How to Grow Peas
How to Grow
A very popular summer vegetable that can be grown in succession to give a supply for most of the summer and early autumn. Surplus can be frozen to give supplies throughout the year. There are now good varieties that can be eaten whole; pod and seeds.
A deep and open soil well supplied with bulky organic matter is needed for, or they stop cropping prematurely. Many gardeners achieve this by digging out a trench and working into the bottom before replacing the soil.
Very variable – 4-10lb (1.8 – 4.5kg) per 10ft (3m) run of row.
Time from Sowing to harvest
About three months, more than six months if sown in the autumn; though this practice has largely disappeared as it offers no benefits.
Early: ‘Early Onward’ or ‘Kelvedon Wonder’. Maincrop: ‘Hurst Green Shaft’. ‘Sugar Snap’ can be eaten whole.
Experienced gardeners sometimes sow in wooden troughs in a heated, early to mid-February for planting out later.
Normally, sow in situ from late February to late May. Make a drill 6 in (15cm) wide and 2 in (5cm) deep. For accuracy, sow in two rows within the drill, 3in (7.5cm) between rows and 3in (7.5cm) between seeds. In practice, you may scatter the seeds in the bottom of the drill so that they end up roughly 3 in (7.5cm) apart.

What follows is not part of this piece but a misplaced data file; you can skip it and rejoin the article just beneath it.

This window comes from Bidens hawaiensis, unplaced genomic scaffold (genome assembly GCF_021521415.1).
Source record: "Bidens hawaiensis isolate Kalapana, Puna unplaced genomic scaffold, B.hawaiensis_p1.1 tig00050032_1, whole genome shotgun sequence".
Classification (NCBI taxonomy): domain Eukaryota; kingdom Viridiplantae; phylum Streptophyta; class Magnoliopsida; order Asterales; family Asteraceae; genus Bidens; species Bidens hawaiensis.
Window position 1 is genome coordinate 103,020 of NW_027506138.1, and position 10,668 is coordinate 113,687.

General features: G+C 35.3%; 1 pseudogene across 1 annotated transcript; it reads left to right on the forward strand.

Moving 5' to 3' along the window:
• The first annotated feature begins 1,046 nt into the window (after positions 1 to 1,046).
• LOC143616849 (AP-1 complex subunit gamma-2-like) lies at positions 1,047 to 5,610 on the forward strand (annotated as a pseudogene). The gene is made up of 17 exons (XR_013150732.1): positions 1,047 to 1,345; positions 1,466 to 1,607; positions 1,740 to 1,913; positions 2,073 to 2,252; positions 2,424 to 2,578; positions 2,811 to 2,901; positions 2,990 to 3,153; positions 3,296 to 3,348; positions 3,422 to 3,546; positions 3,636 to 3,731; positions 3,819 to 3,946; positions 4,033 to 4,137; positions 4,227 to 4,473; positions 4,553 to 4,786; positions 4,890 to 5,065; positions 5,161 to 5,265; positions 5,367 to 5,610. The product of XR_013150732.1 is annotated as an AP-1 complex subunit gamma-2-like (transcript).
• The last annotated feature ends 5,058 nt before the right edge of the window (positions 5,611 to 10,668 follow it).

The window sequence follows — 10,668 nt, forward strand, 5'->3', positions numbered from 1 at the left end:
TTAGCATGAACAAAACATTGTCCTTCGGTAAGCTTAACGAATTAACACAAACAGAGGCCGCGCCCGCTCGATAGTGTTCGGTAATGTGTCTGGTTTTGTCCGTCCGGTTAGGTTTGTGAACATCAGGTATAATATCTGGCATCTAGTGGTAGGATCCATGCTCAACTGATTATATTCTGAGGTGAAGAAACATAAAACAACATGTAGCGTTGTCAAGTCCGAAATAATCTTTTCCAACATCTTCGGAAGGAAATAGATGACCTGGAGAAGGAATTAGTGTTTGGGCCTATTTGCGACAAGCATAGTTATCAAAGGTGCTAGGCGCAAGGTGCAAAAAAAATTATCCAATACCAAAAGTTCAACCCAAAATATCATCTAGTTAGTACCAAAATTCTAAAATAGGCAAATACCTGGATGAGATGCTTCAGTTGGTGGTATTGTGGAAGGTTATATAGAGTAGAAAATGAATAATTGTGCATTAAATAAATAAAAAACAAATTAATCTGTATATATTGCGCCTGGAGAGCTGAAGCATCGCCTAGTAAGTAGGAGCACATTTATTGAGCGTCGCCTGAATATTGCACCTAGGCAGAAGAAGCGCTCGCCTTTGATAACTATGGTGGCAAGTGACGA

Only those raised in heat; transplant March.
Keep down weeds and water copiously to ensure a heavy crop. As soon as the seedlings are 1-2 in (2.5-5cm) high, either put up pea netting along the rows or push twiggy sticks in down the outsides for the plants to climb up. Some varieties are said to require no support; in reality this is not the case.
Pests and diseases
Sparrows will peck and seriously damage the seedlings. Pea moth maggots are often found in the pods. Spray with permethrin immediately after flowering.
Pick hard and regularly before there’s the slightest sign of the pods maturing (drying out and wrinkling). All peas freeze well. Pick ‘Sugar Snap’ varieties when large but not coarse. If they get too old, they can be podded like normal peas.